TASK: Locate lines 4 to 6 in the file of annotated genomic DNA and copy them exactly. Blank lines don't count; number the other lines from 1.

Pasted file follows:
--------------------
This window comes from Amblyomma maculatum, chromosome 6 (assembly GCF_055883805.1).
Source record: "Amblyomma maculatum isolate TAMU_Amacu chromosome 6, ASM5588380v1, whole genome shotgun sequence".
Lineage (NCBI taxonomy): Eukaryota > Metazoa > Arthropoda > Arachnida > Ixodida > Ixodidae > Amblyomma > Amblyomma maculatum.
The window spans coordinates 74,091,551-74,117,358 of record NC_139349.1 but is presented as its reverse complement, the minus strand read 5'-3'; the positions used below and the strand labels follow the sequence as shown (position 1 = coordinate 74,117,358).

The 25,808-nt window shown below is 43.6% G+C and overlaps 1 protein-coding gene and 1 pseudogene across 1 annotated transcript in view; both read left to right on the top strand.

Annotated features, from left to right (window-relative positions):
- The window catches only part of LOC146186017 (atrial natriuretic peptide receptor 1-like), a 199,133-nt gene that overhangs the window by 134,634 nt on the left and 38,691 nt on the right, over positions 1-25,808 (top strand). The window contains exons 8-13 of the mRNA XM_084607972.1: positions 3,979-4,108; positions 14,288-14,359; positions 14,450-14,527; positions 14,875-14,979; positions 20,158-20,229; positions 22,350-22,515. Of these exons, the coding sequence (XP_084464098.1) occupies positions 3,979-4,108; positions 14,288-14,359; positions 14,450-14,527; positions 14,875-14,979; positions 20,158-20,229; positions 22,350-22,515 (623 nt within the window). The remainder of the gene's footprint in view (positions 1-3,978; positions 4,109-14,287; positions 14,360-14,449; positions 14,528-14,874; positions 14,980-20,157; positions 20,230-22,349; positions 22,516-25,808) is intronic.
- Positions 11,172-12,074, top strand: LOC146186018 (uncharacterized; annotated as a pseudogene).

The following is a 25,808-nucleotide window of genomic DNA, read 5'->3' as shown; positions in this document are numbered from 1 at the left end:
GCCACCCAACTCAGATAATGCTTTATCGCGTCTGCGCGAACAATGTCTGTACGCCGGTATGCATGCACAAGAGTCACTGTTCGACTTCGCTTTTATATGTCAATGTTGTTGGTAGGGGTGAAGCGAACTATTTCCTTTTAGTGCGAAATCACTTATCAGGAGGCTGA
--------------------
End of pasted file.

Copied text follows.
The window spans coordinates 74,091,551-74,117,358 of record NC_139349.1 but is presented as its reverse complement, the minus strand read 5'-3'; the positions used below and the strand labels follow the sequence as shown (position 1 = coordinate 74,117,358).

The 25,808-nt window shown below is 43.6% G+C and overlaps 1 protein-coding gene and 1 pseudogene across 1 annotated transcript in view; both read left to right on the top strand.

Annotated features, from left to right (window-relative positions):